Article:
Discover Nature NotesMore posts

Big, Bold and Bald

Jan 01, 2018

They’re big and bold with a piercing call, talons, and yellow eyes.  Bald eagles are fiece predators that ride high in Missouri skies and low along big waterways.  Winter is prime-time for seeing bald eagles and a great time to start a New Year's tradition watching them in action.  

Bald eagles get their name for their white-feathered heads.  It comes from an old english world balde which means white. Both males and females have white heads.  Bald eagles are sacred to Native Americans and our national emblem.  Ben Franklin regretted this as he thought they were a bird with "bad moral Character" that doesn’t make its "Living honestly".  Bald eagles have a scavenger nature but are also skilled hunters.  They will easily steal the catches of other animals like ospreys.  They’re opportunistic feeders choosing live, fresh, or dead animals to eat by what’s available.  Their preferred meal is fish.

Bald eagles can see four to five times farther than humans and perceive more colors and shades of color, including ultraviolet light.  They can spot a fish from a mile away.  They hunt from high-up perches and hover over water scooping up fish with their talons.

Although they are mostly known for a series of "whistling peeps" type call, bald eagles also have a loud call which alarms other animals.  You can hear their most common call in the media gallery below.

Bald eagles build large nests near the tops of tall trees near water and will add-on every year.  Pairs will often mate for life and have a swooping, tumbling aerial courtship.  

Bald eagles are a conservation success story.  From a low in the 1950's, there are over 10,000 pairs nesting in the United States today, including about 200 in Missouri.  Although they are no longer on the Endangered Species list, bald eagles are considered vulnerable in Missouri and are a Species of Conservation Concern.

This month there are many Eagle Days events around the state where you can view eagles through scopes, see captive birds up close, and enjoy programs and activities.  It makes for a great family adventure.  Find the best places to view bald eagles or an event near you on the MDC website.

Eagle Eyed

The bald eagle is one of our country’s most cherished national symbols. Here’s what you may not know about this bird.

  • Bald eagles are top predators, particularly of fish, as well as important scavengers.
  • Fish and carrion make up most of their diet.
  • In Missouri, bald eagles are usually observed statewide near lakes, rivers, and marshes, particularly during the winter.
  • The bald eagle’s value is hard to estimate. In some Native American cultures, bald eagles are held sacred, and their feathers are important symbols.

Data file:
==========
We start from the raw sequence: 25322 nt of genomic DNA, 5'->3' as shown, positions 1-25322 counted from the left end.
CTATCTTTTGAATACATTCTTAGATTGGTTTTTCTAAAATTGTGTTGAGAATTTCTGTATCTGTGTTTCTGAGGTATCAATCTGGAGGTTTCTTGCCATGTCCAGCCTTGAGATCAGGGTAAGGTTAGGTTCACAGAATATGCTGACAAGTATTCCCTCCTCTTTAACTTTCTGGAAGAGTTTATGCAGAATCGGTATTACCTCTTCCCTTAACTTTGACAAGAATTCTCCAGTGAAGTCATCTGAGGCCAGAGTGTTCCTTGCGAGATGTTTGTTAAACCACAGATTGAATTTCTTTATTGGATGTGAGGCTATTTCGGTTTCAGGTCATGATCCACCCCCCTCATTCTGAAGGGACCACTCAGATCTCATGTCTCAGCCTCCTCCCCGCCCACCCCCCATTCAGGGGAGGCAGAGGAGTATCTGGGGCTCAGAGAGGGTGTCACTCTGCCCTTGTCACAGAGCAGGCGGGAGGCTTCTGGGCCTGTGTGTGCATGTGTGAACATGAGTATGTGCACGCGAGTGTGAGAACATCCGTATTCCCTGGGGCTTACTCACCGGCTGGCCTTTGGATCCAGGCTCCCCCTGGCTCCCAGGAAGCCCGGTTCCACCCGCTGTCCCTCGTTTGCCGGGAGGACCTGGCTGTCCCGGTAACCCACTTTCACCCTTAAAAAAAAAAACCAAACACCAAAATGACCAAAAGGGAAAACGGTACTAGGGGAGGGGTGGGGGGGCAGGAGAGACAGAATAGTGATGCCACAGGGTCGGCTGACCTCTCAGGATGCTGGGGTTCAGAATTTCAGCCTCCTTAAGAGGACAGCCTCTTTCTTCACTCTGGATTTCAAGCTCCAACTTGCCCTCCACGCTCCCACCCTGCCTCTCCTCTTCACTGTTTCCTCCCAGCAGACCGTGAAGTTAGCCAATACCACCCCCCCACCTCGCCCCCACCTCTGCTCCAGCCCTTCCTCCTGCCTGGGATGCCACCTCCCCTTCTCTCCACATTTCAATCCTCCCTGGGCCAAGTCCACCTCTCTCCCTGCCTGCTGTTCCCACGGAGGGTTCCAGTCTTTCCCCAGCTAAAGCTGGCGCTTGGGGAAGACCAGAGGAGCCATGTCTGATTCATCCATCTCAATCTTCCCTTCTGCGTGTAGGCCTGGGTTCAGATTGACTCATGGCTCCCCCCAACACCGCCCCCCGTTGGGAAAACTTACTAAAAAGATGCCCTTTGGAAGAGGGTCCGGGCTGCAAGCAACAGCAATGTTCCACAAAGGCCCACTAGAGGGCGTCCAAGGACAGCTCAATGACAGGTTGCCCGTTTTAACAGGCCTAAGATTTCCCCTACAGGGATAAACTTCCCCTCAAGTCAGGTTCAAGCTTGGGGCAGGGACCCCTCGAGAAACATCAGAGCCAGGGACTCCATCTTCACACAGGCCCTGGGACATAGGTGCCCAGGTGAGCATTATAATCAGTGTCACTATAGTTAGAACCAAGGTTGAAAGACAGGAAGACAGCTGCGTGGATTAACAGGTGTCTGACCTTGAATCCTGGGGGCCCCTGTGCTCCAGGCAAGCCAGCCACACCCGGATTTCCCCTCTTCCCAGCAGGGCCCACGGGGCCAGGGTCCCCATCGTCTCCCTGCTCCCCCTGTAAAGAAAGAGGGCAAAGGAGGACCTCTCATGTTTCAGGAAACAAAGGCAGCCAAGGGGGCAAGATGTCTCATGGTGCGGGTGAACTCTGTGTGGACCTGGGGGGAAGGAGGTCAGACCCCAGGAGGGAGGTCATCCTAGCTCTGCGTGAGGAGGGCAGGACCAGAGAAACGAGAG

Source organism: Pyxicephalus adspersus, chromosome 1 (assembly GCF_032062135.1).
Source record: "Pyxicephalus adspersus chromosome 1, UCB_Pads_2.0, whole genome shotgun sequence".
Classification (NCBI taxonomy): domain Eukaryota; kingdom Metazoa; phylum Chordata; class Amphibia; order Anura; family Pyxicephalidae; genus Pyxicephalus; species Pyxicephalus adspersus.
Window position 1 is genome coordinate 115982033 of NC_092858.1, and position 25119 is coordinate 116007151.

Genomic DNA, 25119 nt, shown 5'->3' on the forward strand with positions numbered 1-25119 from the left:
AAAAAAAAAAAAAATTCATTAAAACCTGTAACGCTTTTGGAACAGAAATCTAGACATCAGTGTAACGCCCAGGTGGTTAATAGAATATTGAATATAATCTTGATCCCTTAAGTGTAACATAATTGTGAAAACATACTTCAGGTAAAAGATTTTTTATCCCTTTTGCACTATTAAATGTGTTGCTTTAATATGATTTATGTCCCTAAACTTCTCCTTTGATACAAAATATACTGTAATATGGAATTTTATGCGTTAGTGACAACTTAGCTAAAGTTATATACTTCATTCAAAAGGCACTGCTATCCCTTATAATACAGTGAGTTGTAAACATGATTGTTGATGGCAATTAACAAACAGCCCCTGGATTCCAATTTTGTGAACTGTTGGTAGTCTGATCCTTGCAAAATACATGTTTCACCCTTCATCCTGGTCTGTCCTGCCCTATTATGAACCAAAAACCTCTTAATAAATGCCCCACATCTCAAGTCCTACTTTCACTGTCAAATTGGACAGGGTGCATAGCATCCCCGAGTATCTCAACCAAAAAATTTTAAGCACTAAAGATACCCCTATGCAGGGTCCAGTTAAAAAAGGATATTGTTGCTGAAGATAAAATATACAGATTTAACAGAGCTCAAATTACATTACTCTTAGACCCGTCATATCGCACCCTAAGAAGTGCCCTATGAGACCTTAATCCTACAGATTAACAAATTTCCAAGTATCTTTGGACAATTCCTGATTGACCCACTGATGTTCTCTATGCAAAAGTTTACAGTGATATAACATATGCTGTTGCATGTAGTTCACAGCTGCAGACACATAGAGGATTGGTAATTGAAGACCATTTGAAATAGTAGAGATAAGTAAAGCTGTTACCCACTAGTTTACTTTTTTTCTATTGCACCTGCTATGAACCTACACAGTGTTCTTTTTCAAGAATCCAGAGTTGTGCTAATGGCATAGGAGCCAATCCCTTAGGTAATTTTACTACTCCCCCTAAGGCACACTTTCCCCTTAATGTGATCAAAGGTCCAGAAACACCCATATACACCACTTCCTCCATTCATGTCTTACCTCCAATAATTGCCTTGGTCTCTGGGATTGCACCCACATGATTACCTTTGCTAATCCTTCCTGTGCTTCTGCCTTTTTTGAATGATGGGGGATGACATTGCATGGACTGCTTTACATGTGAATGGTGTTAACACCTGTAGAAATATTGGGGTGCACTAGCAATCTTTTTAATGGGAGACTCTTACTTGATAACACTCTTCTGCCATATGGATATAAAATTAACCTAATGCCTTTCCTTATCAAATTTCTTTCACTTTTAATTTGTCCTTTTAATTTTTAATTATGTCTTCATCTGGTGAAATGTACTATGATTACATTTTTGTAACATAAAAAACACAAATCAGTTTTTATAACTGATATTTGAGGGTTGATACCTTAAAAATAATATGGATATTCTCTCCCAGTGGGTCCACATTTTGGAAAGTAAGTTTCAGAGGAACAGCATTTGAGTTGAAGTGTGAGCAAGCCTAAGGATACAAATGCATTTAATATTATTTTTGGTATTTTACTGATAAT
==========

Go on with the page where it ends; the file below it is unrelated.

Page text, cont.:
• Young bald eagles are nomadic and acquire adult plumage at about age 5.
  • A mature bald eagle is unmistakable with its dark brown body, yellow bill, and white head and tail.

Find out more about the bald eagle with  MDC’s Field Guide.


Bald Eagle over water
Bald Eagle swooping in for its catch

MO DOC-2018-DNN Jan Week 1-‌Bald Eagles-MDOC1801-LF01.mp3

Discover Nature Notes Radio
Discover Nature Notes Radio: Bald Eagles

Bald Eagles Discover Nature Notes

Bald Eagles can spot fish a mile away
Bald Eagles can spot fish a mile away


Bald Eagle Soaring
Bald Eagle Soaring
Bald eagles have a wingspan of about seven feet

Recent Posts

Box Turtle

The Long and Short of Animal Lifespans

May 21, 2018

THE LONG AND SHORT OF ANIMAL LIFE SPANS:  Some take a wild ride to exotic places but don't make their first birthdays.  Others live longer, quieter lives close to home.  The fast lane of the natural world is an adventure in survival for most.  See the monarch's story up close in stunning time-lapse and learn about animal life spans in this week's Discover Nature Notes. 


Longear Sunfish

The Color of Fish

May 14, 2018

THE COLOR OF FISH:  It's all about the color.  Missouri fish can even put on a tropical show.  Fish use color for blending into their surroundings, selecting mates and self-defense.  They can also change their colors and patterns by mood.  Learn more about the how fish use color in this week's Discover Nature Note.

Opossum mother and babes

Missouri's Marsupial Moms

May 07, 2018

MISSOURI'S MARSUPIAL MOMS:  They may be scruffy scavengers, but these mammal moms are made for mobility.  Opossums are the only marsupials in North America.  Females have fur-lined front pouches to raise their large broods who are born blind, hairless, and weighing less than a dime.  Their young will feed and grow in the pouch. Opossum mothers will carry them on their back after that. In May, the babes will head out on their own.  Watch opossums in the pouch and on the go and learn about their special skills, like playing possum, in this week's Discover Nature Note.


Field Guide

Discovering nature from A-Z is one click away


You had fun hunting, catching or gathering your quarry—now have more fun cooking and eating it.
Check out the recipes